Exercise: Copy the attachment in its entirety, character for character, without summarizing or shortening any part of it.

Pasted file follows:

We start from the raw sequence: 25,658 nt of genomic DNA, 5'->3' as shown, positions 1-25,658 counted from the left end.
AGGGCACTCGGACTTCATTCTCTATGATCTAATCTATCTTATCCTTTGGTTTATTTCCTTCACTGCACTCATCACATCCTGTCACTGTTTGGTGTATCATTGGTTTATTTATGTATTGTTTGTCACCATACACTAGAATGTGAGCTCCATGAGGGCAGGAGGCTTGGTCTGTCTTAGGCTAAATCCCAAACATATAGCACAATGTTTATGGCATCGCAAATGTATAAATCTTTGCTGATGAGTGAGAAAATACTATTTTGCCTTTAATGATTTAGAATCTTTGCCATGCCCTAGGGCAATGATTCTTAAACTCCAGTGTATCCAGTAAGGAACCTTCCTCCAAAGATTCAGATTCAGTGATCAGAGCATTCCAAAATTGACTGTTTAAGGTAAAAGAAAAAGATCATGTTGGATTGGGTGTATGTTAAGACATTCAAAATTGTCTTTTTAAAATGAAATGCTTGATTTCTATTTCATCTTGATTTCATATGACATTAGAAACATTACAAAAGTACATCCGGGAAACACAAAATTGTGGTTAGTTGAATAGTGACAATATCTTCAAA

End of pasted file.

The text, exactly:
We start from the raw sequence: 25,658 nt of genomic DNA, 5'->3' as shown, positions 1-25,658 counted from the left end.
AGGGCACTCGGACTTCATTCTCTATGATCTAATCTATCTTATCCTTTGGTTTATTTCCTTCACTGCACTCATCACATCCTGTCACTGTTTGGTGTATCATTGGTTTATTTATGTATTGTTTGTCACCATACACTAGAATGTGAGCTCCATGAGGGCAGGAGGCTTGGTCTGTCTTAGGCTAAATCCCAAACATATAGCACAATGTTTATGGCATCGCAAATGTATAAATCTTTGCTGATGAGTGAGAAAATACTATTTTGCCTTTAATGATTTAGAATCTTTGCCATGCCCTAGGGCAATGATTCTTAAACTCCAGTGTATCCAGTAAGGAACCTTCCTCCAAAGATTCAGATTCAGTGATCAGAGCATTCCAAAATTGACTGTTTAAGGTAAAAGAAAAAGATCATGTTGGATTGGGTGTATGTTAAGACATTCAAAATTGTCTTTTTAAAATGAAATGCTTGATTTCTATTTCATCTTGATTTCATATGACATTAGAAACATTACAAAAGTACATCCGGGAAACACAAAATTGTGGTTAGTTGAATAGTGACAATATCTTCAAA